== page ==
AnalysisNL West

Assessing the Los Angeles Dodgers’ Pitching Staff

This week, the Los Angeles Dodgers revealed a February 9th report date for the team’s pitchers and catchers ahead of Spring Training at Camelback Ranch in Glendale, Arizona. After orchestrating the league’s most polarizing offseason, headlined by the signing of two-time American League MVP Shohei Ohtani, the L.A. club will have some work to do to ensure its players familiarize themselves with each other and their new game plan.

The team has made some significant changes to their starting pitching rotation this winter, a direct response to last October’s disastrous performance against the Arizona Diamondbacks in which the Dodgers’ starting pitchers combined to allow 13 runs over four and two-thirds innings pitched. As a result, the 100-win Dodgers were swept in three games by the 84-win Diamondbacks, a historic meltdown punctuated by game three starter Lance Lynn surrendering four consecutive solo home runs in the third inning of the series-deciding game.

After a defeat as embarrassing as the 2023 NLDS, offseason changes were the obvious next step. With several of the team’s larger salaries coming off the books this winter, Dodgers President of Baseball Operations Andrew Friedman sensed a need for his team to make a splash in the free agent market. Friedman and the Dodgers came away from the marketplace successful, inking massive, record-breaking contracts with reigning AL MVP Shohei Ohtani and three-time NPB Triple Crown Award winner Yoshinobu Yamamoto. Although Ohtani will be unavailable as a pitcher during the 2024 season as he recovers from reparative UCL surgery, Yamamoto is expected to make an immediate impact as an MLB starter.

Alongside the team’s free agency ventures, the Dodgers completed a trade with the Tampa Bay Rays in December to acquire the right-handed Tyler Glasnow, who soon after agreed to a five-year contract extension with Los Angeles. Despite limited innings in recent seasons, stemming from a 2021 injury that required Tommy John surgery, Glasnow has been a very effective strikeout pitcher when active. The California native tossed 120 innings last season, a bode of confidence for Glasnow and the organization that he may be turning a corner regarding his injury concerns.

Notably, the Dodgers have not reached an agreement with their long-time ace and current free agent, Clayton Kershaw. The 35-year-old left-hander turned in yet another productive season in 2023, posting a 2.46 ERA over 131.2 innings pitched en route to his 10th career All-Star selection. Unfortunately, Kershaw’s campaign yet again took a nasty turn in October as the Diamondbacks notched six runs against him in the first inning of NLDS Game One, an inning Kershaw was unable to finish. The team would later reveal Kershaw was pitching through a shoulder injury that would require offseason surgery. Although the procedure is expected to keep the southpaw sidelined until at least summertime, Friedman has made it clear the team would be open to retaining the 16-year veteran.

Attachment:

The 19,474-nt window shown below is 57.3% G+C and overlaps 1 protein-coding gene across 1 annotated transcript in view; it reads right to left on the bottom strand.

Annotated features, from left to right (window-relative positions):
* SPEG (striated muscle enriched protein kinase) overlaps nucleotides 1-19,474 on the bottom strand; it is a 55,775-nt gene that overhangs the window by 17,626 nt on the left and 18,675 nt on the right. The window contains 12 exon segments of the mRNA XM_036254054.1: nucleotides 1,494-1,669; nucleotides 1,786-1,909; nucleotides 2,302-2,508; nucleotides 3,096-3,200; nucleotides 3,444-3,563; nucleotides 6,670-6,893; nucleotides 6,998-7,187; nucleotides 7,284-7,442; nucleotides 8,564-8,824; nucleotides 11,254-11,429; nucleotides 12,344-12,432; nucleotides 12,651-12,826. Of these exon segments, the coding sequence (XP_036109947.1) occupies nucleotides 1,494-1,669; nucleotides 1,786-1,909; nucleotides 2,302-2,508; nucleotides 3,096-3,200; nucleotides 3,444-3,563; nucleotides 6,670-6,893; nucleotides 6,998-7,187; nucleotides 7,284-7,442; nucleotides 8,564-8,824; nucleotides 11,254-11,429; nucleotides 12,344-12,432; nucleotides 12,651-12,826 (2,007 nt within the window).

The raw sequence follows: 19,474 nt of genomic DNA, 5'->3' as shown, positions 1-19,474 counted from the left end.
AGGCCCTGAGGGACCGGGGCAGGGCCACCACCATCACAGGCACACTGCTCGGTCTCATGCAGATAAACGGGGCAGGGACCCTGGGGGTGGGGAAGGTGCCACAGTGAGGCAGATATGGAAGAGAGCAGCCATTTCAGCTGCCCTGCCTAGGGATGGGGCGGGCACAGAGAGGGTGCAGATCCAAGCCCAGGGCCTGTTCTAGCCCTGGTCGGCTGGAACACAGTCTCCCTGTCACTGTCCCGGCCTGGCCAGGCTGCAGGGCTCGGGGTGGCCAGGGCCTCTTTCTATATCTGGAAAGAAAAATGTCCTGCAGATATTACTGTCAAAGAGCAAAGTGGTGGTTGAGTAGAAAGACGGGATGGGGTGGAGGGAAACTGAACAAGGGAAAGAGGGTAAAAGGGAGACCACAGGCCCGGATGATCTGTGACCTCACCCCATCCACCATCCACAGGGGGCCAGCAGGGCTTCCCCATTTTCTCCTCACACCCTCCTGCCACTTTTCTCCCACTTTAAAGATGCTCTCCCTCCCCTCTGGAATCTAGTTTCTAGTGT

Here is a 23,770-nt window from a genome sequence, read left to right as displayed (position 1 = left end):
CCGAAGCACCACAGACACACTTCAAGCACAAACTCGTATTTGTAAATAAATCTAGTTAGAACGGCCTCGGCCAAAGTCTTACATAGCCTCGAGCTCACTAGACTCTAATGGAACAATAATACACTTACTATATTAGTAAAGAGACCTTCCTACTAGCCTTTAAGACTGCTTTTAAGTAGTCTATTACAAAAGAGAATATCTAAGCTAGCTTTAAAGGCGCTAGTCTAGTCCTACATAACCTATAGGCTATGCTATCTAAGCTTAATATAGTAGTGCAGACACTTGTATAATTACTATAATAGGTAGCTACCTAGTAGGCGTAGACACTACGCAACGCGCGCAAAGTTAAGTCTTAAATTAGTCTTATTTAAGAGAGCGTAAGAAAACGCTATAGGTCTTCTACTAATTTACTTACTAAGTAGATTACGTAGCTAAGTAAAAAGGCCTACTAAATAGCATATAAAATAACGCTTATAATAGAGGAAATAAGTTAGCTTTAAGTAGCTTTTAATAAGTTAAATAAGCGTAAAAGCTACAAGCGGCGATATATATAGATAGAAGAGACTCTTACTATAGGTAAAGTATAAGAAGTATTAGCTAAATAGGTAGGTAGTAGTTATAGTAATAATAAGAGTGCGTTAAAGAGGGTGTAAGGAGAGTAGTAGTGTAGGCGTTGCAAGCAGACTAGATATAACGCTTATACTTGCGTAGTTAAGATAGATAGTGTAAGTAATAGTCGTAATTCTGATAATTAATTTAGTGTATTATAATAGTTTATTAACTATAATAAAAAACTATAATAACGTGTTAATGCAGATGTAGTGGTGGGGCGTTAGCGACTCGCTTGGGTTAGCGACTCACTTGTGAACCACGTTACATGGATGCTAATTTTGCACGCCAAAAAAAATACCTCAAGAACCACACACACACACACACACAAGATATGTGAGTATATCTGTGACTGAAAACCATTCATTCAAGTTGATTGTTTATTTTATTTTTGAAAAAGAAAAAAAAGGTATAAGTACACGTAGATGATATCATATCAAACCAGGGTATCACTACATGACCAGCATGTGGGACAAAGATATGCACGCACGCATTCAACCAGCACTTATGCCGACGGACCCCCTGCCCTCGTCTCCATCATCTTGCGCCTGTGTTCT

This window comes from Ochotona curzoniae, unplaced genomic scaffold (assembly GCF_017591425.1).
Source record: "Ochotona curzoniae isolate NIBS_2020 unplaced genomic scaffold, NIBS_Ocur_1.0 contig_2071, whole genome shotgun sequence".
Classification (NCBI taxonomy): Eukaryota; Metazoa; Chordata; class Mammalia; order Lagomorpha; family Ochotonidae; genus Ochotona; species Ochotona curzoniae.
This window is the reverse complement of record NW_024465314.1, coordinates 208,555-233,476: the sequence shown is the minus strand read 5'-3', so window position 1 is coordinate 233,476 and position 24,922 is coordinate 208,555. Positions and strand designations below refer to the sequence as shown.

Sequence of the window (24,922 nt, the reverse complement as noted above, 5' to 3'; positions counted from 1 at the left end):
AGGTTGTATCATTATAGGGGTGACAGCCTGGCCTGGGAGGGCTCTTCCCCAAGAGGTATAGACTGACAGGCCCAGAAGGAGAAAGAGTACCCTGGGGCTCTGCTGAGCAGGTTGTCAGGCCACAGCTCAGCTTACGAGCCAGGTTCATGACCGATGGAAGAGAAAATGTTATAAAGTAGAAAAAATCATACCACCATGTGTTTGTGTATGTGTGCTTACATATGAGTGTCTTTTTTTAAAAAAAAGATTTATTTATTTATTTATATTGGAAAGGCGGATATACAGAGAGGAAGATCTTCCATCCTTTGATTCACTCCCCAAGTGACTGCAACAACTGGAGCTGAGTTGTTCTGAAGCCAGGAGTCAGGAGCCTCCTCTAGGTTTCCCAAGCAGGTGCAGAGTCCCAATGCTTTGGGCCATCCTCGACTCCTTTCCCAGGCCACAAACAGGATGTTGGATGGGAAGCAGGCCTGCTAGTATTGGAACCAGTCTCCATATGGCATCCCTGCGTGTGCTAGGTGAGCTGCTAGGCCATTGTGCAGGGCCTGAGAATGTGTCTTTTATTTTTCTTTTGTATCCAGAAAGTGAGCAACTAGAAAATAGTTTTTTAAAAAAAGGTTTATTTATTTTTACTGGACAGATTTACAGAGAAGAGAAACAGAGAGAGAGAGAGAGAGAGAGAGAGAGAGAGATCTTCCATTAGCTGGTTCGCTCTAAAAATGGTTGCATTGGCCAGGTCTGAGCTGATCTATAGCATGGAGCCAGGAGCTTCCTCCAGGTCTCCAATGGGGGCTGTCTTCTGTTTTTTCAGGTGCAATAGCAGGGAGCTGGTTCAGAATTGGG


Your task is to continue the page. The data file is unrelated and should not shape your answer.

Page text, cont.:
With the additions of Yamamoto and Glasnow to the 2024 starting rotation, the Dodgers will have a decision to make in terms of how the team will structure its starting rotation and who will take the mound on Opening Day in Seoul, South Korea, against the San Diego Padres. Traditionally, starting rotations in NPB are comprised of six pitchers, unlike MLB, where teams often rotate five starters. In order to ease Yamamoto’s transition on and off the field from Japan to the United States, using a six-man rotation is worth considering for the Dodgers in 2024.

A six-man rotation for Los Angeles could look something like this:

  1. Yoshinobu Yamamoto (RHP)
  2. Tyler Glasnow (RHP)
  3. Walker Buehler (RHP)
  4. Bobby Miller (RHP)
  5. Emmet Sheehan (RHP)
  6. Ryan Yarbrough (LHP)

Without Clayton Kershaw in the mix, Walker Buehler reigns as the rotation’s most recurrent name in Los Angeles. After undergoing Tommy John surgery in August 2022, Buehler is set to return for the beginning of the 2024 season. In his last full season in 2021, the righty started a league-best 33 games and finished fourth in NL Cy Young voting. Other former Dodgers prospects expected to earn a spot in the starting rotation this season are second-year pitchers Bobby Miller and Emmet Sheehan.

Besides the vacancy left by Kershaw’s free agency, the Dodgers’ hunt for starting pitching help is due in part to the uncertain recovery timetables of Tony Gonsolin and Dustin May. Gonsolin underwent Tommy John surgery in September and is expected to return no earlier than late 2024. As for May, after making just nine starts last season, the 26-year-old flamethrower underwent elbow surgery and has worked his way back to begin throwing last week, according to a video posted by May:

FanGraphs’ RosterResource anticipates Yoshinobu Yamamoto will be the Dodgers’ Opening Day starter come March when the team will travel to South Korea to face the San Diego Padres in the league’s first games of the 2024 regular season. Due to the time zone difference, first pitch for what will likely be Yamamoto’s MLB debut on March 20th will reportedly be slated for 6:05 AM ET.


UPDATE: Monday night, the Dodgers addressed a glaring issue in the team’s rotational depth with the signing of James Paxton according to Fabian Ardaya of The Athletic. The 10-year MLB veteran provides a left-handed pitching option for manager Dave Roberts, something the team previously lacked. Paxton seemingly would slot in as the team’s fifth starter in a traditional rotation.

Arrick Joel

A Maryland native, Arrick is a lifelong Dodgers fan who has always ignored the time zone difference. Arrick is an avid coffee drinker, R&B fanatic, and will win your fantasy football league. Follow on Twitter and Instagram: @ArrickJoel.

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